Sanctions on Rusal Are Coming to an End, Here's What It Means
(Bloomberg) -- United Co. Rusal is now close to being freed from sanctions that crippled the world’s second-largest aluminum producer and threatened to throw the global metals market into turmoil.
The Treasury Department is expected to soon lift sanctions on Rusal after the Senate failed to pass a resolution that would have kept financial restrictions on companies owned by Russian billionaire Oleg Deripaska.
Within Rusal, there’s a sense of relief that the deal has cleared the Senate hurdle. The shares rallied as much as 8.6 percent in Hong Kong. Aluminum prices slid 0.8 percent to $1,844.50 a ton, near a two-year low.
Here are some of the key issues now:
When will the sanctions be lifted?
It could be as soon as tomorrow. On Dec. 19, the Treasury said it intended to remove the sanctions in 30 days.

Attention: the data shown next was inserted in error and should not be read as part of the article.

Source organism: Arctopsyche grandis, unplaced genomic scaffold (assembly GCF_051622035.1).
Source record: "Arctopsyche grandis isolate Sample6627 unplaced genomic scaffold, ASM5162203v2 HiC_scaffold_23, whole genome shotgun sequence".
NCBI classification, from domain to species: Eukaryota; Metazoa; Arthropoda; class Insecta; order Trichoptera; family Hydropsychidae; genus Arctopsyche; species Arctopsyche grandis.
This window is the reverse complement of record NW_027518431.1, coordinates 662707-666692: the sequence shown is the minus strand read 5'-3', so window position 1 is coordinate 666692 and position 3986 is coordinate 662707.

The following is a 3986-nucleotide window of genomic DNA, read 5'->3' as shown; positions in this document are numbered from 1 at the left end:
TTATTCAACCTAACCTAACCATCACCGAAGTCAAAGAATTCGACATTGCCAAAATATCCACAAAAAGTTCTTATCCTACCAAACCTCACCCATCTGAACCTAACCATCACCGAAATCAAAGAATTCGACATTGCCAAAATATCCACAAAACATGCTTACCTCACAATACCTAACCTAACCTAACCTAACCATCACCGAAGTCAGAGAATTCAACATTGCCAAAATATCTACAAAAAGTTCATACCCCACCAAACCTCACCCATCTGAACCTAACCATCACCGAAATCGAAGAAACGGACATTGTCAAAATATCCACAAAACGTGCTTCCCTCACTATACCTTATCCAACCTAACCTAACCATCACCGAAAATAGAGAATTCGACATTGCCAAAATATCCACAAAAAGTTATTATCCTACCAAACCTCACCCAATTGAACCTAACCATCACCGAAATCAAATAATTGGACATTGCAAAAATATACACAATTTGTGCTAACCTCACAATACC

What happens to Rusal’s business?
Under the sanctions, Rusal was limited to working with its existing customers and blocked from signing new long-term contracts. It’ll now try to sign new supply contracts and likely switch to producing more specialized aluminum (known in the industry as value-added products) and less commodity-grade metal. Rusal still counts Glencore among its biggest clients, according to people familiar with the matter, who asked not to be identified.
What does it mean for aluminum stockpiles and spreads?
A huge volume of metal is poised to return to the market. Citigroup Inc. estimates there could be more than 300,000 tons of Rusal metal in Europe alone.
If sellers rush to offload that stock quickly, it could put pressure on spot prices and push the market further into contango, a situation where near-dated prices are cheaper than futures. There are signs that’s already starting to happen.
How could it affect premiums?
In European and Asian markets, the premiums paid by consumers to cover the costs of metal to local ports have been falling since the Treasury signaled it wanted a deal to lift sanctions. Delivery costs may remain under pressure as Rusal metal comes back, according to Oliver Nugent, a metals strategist at Citigroup.
In the U.S., consumers may feel less of an impact. That’s because import tariffs have made metal premiums higher compared with the rest of the world.
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